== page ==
However, that's only the tip of the iceberg. The user can also adjust the setting of the spam filter individually.
And how can you escape the spam filter to get a good ROI?
There are several strategies for doing this.
You should use merge tags to make your email sound more personal.
Ask the recipient to include your email in the distribution list so that it doesn't end up in the spam folder so quickly.
To do this, you can add a button so that the recipient can mark your emails as secure.
Even your IP address can trigger the spam filter. Many providers mark e-mails that have already been marked as spam in the past and come from the same IP address as spam again.
Programs like MailChimp can help here, because they deliver your e-mails from their own servers.
The program also has numerous templates that you can use. So you don't have to program your emails yourself, because a small mistake in the source code can turn it into spam.
Since opening and click rates also influence the spam filter, you should always test your emails before delivery.
The so-called A / B test is offered by most providers, including MailChimp.
Simply create several different versions of your newsletter and send them to a segment of your recipients. You can then compare the results of the campaign with each other.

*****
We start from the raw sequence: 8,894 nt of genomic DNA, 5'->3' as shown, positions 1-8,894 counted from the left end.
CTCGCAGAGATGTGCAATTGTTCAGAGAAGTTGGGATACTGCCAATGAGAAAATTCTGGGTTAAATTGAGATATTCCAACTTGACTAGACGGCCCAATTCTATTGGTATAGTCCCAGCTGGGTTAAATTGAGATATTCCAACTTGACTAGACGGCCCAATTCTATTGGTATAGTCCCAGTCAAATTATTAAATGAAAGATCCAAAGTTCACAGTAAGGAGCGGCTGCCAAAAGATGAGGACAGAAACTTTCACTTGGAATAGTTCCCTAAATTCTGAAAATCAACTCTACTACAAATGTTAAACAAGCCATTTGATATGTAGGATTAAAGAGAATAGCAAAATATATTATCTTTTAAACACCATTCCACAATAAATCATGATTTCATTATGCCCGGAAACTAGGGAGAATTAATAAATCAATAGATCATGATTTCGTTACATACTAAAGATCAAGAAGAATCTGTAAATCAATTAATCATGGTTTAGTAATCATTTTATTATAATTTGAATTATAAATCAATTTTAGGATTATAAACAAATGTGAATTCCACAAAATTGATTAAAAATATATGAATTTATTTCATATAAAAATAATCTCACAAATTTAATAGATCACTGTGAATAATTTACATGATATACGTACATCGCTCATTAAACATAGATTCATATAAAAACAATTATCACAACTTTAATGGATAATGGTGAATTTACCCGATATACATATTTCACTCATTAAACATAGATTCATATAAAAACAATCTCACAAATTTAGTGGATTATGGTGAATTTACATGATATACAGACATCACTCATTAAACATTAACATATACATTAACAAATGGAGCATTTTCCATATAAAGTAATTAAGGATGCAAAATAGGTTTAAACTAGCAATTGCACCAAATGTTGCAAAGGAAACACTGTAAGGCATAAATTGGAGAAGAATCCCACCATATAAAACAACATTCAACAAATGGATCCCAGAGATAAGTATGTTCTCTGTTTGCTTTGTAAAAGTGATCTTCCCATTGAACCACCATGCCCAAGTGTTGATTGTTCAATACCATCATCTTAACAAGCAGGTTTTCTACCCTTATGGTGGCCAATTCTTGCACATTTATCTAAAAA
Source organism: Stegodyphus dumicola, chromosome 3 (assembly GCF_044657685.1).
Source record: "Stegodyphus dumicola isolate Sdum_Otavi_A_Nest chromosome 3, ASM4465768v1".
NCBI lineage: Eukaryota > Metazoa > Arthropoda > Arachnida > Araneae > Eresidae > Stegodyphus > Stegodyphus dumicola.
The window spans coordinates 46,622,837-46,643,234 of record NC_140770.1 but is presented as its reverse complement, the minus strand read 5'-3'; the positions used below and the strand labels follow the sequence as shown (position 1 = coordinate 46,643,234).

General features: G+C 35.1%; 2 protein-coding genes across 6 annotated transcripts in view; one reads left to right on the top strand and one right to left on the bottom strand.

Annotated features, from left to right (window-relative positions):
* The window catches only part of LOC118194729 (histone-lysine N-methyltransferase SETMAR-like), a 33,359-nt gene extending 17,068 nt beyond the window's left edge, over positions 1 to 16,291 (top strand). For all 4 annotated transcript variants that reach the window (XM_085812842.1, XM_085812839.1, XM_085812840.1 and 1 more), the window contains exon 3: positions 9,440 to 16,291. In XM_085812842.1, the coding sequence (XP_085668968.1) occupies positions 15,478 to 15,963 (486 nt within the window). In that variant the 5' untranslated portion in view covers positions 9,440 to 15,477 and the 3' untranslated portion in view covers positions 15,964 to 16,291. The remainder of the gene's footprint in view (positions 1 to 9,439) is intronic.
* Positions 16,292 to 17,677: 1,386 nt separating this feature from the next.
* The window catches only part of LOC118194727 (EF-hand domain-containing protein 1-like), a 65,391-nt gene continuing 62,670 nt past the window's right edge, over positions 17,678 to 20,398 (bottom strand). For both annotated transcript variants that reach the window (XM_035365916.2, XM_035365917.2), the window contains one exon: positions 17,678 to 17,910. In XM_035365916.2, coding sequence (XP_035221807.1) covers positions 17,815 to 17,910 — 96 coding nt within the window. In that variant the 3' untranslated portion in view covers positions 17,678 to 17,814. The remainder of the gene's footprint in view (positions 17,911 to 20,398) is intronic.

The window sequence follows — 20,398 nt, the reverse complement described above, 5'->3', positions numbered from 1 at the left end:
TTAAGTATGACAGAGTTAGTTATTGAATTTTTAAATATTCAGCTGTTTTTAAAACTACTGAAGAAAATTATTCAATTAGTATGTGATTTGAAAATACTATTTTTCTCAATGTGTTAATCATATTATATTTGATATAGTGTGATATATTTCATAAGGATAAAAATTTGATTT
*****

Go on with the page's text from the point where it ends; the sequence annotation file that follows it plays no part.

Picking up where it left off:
One can quickly get the impression that the provider wants to boycott your e-mails, but that is not the case.
The spam filter even benefits you, because if you format your emails correctly, you have less competition to deal with, because your newsletters end up in the inbox of your recipients, not in the spam folder.
Now you know how to bypass the spam folder. And how do you ensure that the e-mails are delivered?
To do this, you first have to take care of your contact list.
Build and expand a contact list
You don't have to spend any money to build a contact list.
And you shouldn't buy your contacts either.
A contact list should always be organized organically, because if the subscriber signs up for your newsletter of their own volition, the opening rate is also much higher. Recipients who don't know your company or brand would not open your newsletter.
You can counteract spam by paying special attention to the quality of your contact list. In this case, there are fewer spam messages and the provider does not send your e-mails to the spam folder.
Users should be able to register for your newsletter on your website.
To get more subscribers, you can give your website visitors a special offer or an incentive to get them to sign up for your newsletter.
H&M offers a 20% discount:
BaubleBar offers a 15% discount:
But it doesn't necessarily have to be a price reduction. Alternatively, you could give away an e-book with inside information.
If your visitors have a good reason to sign up for your newsletter, you can get more subscribers.